Mothers’ Milk: How Gender and Immigration Obscure Agricultural Expertise and Care Work in Dairyland

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Gender is a key lens through which to understand industrial agricultural production in rural twenty-first century communities. Here, I examine the gendered imaginaries of dairy production that perpetuate the meaning of “farmer” as masculine and white. The expertise of Mexican immigrant workers, and particularly that of women on spousal visas, challenges such assumptions and highlights the role of unremunerated labor in sustaining the industrial food chain. Everyday experiences of gender and race are shaped not only by local-level assumptions but also by federal-level immigration policies and employer recruitment practices that result in a mostly male immigrant agricultural workforce. In this article, I draw on interviews with rural Minnesota community members, as well as local and regional news coverage, to examine how gender and race intersect to marginalize the work and expertise of Mexican immigrants in the rural Midwest. In this case, Mexican immigrant mothers frame their labor as part of a complex calculus of immigration benefits and sacrifices.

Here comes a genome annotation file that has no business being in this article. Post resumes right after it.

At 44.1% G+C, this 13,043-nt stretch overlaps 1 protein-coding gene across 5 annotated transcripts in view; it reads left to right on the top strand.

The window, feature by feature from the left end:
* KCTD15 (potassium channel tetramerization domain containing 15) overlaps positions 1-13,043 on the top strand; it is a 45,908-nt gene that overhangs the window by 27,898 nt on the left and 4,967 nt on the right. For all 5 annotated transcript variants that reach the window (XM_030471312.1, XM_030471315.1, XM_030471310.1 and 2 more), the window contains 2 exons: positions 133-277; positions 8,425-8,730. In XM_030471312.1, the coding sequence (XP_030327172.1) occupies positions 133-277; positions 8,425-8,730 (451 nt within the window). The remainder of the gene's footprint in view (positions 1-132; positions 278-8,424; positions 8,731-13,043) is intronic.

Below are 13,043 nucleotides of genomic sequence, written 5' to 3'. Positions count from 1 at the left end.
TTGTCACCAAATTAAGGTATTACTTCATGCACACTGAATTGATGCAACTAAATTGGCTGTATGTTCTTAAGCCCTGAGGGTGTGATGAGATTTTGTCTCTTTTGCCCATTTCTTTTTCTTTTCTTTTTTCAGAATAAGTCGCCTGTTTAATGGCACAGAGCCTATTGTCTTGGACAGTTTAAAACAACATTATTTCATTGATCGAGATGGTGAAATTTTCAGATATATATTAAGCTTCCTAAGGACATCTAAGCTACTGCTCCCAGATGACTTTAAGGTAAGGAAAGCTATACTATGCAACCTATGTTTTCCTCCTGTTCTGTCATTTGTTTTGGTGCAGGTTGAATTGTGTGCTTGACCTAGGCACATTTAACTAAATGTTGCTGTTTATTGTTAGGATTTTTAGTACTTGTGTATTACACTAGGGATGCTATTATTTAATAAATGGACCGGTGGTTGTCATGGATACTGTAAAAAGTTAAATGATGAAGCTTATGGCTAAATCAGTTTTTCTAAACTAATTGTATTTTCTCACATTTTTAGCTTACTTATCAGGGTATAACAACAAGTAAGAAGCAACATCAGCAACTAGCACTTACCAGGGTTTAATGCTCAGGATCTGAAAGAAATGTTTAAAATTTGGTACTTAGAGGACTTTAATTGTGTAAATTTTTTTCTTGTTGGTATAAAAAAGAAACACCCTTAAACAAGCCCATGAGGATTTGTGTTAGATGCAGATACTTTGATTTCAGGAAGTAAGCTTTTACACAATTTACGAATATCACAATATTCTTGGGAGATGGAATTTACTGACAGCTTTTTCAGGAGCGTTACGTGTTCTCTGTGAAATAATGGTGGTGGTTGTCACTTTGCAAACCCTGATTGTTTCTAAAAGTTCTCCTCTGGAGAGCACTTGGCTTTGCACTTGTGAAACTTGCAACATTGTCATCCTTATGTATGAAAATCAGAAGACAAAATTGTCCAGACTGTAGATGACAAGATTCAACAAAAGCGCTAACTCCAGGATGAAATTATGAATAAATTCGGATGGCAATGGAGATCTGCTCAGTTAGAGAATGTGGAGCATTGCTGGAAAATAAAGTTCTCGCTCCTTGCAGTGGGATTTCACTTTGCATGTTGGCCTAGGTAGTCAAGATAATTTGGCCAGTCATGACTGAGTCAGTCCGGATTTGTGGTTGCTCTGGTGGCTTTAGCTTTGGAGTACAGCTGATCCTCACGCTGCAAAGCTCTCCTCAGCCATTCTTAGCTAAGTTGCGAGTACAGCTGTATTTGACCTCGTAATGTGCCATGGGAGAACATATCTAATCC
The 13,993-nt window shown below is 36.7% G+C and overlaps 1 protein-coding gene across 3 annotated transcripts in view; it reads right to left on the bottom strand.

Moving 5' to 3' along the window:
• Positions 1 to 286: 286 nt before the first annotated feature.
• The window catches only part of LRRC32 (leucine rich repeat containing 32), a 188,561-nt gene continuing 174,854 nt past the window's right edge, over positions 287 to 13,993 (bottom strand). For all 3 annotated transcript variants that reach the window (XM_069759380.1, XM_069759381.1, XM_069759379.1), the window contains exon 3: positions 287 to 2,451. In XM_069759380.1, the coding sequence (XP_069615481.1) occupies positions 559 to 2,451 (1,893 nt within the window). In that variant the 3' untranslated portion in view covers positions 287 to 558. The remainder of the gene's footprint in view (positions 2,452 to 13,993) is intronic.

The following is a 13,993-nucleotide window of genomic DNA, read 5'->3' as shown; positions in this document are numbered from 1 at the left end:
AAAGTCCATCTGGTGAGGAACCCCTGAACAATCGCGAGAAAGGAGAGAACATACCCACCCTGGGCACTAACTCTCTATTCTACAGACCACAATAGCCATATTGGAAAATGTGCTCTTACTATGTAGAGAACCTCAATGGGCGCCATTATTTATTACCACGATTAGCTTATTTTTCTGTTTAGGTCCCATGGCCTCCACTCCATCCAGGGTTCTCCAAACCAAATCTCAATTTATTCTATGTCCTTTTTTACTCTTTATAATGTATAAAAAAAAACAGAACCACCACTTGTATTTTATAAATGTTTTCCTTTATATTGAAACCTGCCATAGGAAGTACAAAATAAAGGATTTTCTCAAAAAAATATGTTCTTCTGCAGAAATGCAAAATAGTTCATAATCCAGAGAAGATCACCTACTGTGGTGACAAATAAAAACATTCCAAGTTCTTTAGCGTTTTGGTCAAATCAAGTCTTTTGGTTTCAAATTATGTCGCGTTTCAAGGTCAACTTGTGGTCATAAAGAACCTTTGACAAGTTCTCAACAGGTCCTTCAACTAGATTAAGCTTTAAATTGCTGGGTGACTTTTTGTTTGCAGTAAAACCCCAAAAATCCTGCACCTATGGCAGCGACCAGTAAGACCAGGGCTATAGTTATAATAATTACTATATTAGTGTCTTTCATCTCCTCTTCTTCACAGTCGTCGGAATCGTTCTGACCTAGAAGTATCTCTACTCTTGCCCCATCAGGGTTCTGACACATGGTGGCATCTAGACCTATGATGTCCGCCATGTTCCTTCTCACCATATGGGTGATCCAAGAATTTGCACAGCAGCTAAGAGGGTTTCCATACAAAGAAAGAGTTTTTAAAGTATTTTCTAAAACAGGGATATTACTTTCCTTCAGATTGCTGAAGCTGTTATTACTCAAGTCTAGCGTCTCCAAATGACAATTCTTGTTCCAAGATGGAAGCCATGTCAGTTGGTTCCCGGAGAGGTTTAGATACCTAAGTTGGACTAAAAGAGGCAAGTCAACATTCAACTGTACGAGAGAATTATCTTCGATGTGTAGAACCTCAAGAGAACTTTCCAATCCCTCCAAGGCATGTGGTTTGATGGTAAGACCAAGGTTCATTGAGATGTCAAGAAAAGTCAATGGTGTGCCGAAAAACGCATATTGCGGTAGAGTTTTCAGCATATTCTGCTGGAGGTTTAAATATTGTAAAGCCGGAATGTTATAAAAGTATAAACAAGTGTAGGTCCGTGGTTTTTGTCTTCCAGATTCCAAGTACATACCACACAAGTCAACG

Original languageEnglish (US)
Pages (from-to)74-82
Number of pages9
JournalCulture, Agriculture, Food and Environment
Issue number2
StatePublished - Dec 2020

Bibliographical note

Publisher Copyright:
© 2020 American Anthropological Association


  • care work
  • gender
  • immigration
  • rural communities


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